leave that corner five minutes after they have seen you gone. America
should welcome anti-American governments in other countries. If those
governments have only that to stand on, they will collapse when they can
find nobody to fight, and make room for those with integrity. America
should deal with all who win power.

5) "Seek clarification when confused." Let them teach you. Hear them
out. Listen with an open heart, take their lies at face value for their
sake, play along to see where you may lead them. You will learn all of
their thinking, but even better, you may also change your own mind, and
find new truth. America should take Osama bin Laden at face value.
Isn't he mad that America's troops are in Saudi Arabia and Israel?
America's government should take up the questions, why are its troops
there? Why is Saudi Arabia a monarchy? Why is Israel an ally? The
best way to find Osama bin Laden is to ask for his opinion. The best
way to have a sound foreign policy is to keep it open to question. The
best way to have friends with integrity is to teach them to question

6) "Stick to your principles." What would you lay down your life for?
What is it going to come down to, when they talk of killing you? What
is the road on which they may walk with you to the end? At that point,
if they're standing on that corner to sell drugs, let them be. But if
they're going to intimidate an old lady, so she can't even walk down the
street, then I'm ready for the end. I know my principles, so they can
know them, too. And they will give me way. America should know the
price of Chicago. What values are worth more than a weapon of mass
destruction can imperil? Is it freedom from fear? Is it knowing that
we don't strike the first blow? Or the second blow? Is it showing good

7) "Have something to share." Add to their fun. If they've opened the
hydrant, go out in your trunks. Let them lift you up and get you wet.
Let them smile and laugh before you explain why it's against the law.
When they stand on the corner, let them know that neighbors may think
they are selling drugs, and may call the police. Do it as a favor.
America should have values, and share values, that make it worthy to be
the mightiest superpower, regardless of whether it is. America should
conduct itself as the country that responds, to the extent it can, to
absolutely every voice around the world. Every person in the world
should visit America and be free to live there. America should
encourage immigration so that if America is not the world, then at least
the world is within America. It is vitally important to encourage
immigration from countries in conflict with America, so that immigrants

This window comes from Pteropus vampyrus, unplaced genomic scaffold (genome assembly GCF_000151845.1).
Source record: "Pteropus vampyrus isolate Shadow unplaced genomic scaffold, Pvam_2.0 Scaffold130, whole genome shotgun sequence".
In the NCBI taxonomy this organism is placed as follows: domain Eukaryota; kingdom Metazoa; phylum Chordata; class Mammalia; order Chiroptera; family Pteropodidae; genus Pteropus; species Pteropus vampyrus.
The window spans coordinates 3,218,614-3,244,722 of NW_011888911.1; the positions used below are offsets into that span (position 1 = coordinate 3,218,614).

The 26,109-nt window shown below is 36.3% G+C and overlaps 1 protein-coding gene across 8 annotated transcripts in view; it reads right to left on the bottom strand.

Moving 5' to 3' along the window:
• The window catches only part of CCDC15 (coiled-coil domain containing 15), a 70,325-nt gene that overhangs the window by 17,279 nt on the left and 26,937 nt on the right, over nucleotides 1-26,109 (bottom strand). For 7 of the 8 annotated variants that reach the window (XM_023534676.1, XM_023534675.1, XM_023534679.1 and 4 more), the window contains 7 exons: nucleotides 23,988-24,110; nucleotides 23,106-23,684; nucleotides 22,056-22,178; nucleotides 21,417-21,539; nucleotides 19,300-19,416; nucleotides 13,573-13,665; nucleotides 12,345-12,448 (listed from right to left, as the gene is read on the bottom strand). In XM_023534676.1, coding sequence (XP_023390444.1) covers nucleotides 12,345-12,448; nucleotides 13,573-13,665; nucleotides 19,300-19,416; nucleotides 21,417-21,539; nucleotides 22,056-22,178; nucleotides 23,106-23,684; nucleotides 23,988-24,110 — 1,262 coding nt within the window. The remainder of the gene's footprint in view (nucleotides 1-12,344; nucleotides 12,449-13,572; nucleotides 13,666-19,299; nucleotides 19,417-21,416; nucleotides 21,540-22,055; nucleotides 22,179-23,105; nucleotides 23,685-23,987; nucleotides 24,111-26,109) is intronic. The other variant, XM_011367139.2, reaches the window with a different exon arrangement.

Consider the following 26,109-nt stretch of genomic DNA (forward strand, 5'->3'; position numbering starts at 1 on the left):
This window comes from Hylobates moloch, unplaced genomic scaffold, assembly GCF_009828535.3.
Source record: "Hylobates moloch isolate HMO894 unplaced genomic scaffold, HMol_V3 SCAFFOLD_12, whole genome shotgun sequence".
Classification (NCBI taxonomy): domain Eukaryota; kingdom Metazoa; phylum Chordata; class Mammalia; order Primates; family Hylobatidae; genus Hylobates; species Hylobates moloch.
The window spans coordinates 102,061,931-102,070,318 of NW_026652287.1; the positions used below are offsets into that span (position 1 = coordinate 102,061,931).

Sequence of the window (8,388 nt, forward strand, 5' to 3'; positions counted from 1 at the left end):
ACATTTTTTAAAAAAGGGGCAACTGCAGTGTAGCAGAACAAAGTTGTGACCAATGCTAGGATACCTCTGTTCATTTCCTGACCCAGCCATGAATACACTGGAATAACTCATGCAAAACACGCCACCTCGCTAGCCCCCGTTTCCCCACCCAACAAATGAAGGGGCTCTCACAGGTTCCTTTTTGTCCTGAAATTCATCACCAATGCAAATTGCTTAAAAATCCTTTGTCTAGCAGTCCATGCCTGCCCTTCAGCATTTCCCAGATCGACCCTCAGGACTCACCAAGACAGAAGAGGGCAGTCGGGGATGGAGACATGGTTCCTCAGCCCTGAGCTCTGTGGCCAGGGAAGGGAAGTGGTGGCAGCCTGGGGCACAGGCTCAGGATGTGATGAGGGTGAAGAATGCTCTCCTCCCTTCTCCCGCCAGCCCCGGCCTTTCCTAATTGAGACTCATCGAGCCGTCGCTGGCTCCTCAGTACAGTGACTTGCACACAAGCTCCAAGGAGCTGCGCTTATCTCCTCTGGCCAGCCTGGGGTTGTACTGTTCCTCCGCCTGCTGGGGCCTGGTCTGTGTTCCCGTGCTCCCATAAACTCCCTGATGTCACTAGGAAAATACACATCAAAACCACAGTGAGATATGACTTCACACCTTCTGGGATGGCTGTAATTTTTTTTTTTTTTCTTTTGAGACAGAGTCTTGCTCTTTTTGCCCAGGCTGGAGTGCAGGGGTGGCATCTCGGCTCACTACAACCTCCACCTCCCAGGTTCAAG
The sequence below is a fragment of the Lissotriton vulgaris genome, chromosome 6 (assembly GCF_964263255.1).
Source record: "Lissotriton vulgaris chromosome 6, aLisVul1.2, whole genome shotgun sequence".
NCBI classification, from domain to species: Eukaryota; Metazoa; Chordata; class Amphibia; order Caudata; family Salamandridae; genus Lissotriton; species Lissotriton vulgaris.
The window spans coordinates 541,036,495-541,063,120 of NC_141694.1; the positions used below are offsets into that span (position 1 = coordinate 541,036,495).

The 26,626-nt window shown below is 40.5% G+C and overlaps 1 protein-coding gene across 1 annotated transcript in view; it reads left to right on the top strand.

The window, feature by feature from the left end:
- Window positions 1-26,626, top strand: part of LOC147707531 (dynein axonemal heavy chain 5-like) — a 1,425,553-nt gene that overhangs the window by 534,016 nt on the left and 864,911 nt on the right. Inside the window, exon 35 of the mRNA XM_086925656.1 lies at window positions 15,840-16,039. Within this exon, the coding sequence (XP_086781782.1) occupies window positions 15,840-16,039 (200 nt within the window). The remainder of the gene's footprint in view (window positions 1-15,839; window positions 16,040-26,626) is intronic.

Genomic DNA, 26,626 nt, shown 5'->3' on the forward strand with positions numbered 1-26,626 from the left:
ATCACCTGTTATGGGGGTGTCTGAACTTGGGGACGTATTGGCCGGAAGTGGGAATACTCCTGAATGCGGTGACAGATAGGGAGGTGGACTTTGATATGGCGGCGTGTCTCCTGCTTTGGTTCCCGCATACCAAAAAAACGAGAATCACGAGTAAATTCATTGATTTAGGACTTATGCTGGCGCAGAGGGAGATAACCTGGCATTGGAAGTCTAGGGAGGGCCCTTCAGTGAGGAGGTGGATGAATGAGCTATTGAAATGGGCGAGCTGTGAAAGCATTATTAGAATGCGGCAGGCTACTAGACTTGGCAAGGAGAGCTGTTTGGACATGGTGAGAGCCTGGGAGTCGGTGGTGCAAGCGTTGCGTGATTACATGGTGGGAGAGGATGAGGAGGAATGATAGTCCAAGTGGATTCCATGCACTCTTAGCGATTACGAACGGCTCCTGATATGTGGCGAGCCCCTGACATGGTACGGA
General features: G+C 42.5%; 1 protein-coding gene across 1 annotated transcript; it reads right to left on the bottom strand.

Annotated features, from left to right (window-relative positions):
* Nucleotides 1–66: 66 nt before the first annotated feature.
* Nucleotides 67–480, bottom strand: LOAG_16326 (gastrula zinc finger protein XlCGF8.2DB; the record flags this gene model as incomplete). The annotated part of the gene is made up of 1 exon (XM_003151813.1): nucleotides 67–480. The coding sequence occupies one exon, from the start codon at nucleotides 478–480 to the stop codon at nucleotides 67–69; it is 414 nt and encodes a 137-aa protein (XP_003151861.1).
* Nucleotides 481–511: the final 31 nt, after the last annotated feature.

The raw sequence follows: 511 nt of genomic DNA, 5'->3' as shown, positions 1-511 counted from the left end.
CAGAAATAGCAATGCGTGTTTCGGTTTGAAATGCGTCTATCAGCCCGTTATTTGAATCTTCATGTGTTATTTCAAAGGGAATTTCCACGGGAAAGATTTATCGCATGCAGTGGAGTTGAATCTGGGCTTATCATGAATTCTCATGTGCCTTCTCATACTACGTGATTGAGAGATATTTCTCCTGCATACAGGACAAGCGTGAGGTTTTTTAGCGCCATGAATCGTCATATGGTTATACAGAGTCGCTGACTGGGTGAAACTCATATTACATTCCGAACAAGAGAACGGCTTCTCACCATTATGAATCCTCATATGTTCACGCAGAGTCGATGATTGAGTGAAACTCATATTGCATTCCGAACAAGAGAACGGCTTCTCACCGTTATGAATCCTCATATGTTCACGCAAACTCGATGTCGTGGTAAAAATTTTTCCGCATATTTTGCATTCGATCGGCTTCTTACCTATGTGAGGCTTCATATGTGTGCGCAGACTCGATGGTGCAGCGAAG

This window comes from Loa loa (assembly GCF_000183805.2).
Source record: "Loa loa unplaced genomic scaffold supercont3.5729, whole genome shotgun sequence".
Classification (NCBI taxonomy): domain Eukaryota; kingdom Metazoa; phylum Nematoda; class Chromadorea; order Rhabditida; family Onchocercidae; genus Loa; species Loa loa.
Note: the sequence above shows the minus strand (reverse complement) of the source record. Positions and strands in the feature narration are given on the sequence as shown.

can help shape American policy.

These are all practical ways of "always looking at everything from their
point of view". They are wonderful to practice. We can start by being
just a little bit vulnerable, straightforward, thorough, conciliatory,
interested, principled, giving. America can start small. Deal with the
South Side of Chicago, where people do talk of civil war. Send unarmed
soldiers to practice nonviolent engagement. Practice on Cuba, Turkey,
Singapore. Work your way up to China.

I know that America has a troubled past, notably slavery, the crushing
of natives, the invasion of Mexico, the regime making by the CIA. Yet
all these wrongs recede away from the everlasting principles to which
Americans commit their country to. Around the world, these principles
bring hope for the future, for Americans hold them true not only for
themselves, but also for others.

But now I hear from the President that it is most important for America
to enforce its values around the world, which of course, means that it
is less important to worry what those values are. In other words,
others should worry about their values in a way that America need not.
This is the ugliness of the British Empire, or the Roman Empire, or any
empire, where insiders practice on themselves very different values than
they do on others.

A bystander who cares must wonder, if America can allow itself such an
unremarkable President, receptive Congress, and acquiescent people, then
they must be quite out of touch with those values that make America
everlasting. If America succeeds here, then it will not be for having
risen to any challenge. America will simply confirm itself on a path
towards that violence that will ultimately dissolve it.

Many burn for the 3,000 who perished, but few love God for the 47,000 he
saved, or write their names on monuments, even though they all know who
they are. Christ spoke of eighteen people killed when a building
collapsed: they are no different then you, but if you don't repent, you
will suffer the same fate! I suppose they are a sign to us, and if we
don't repent, we will be a sign to others. Samson brought down the
temple of the Philistines in his suicide. God ordered the genocides in
Canaan, and condemned Saul for falling short. Of course, he wiped out
the face of the earth in the flood, all save Noah's ark. These are the
everlasting values. Who understands them? Who can afford not to worry
about them?

Always show good will. Give slack in every direction, ever just a bit.
Do what any good person would do, don't focus on what makes you
special, let that be. Love your neighbor as yourself. Christ says I
follow him to the extent that I love my enemy, for who does not love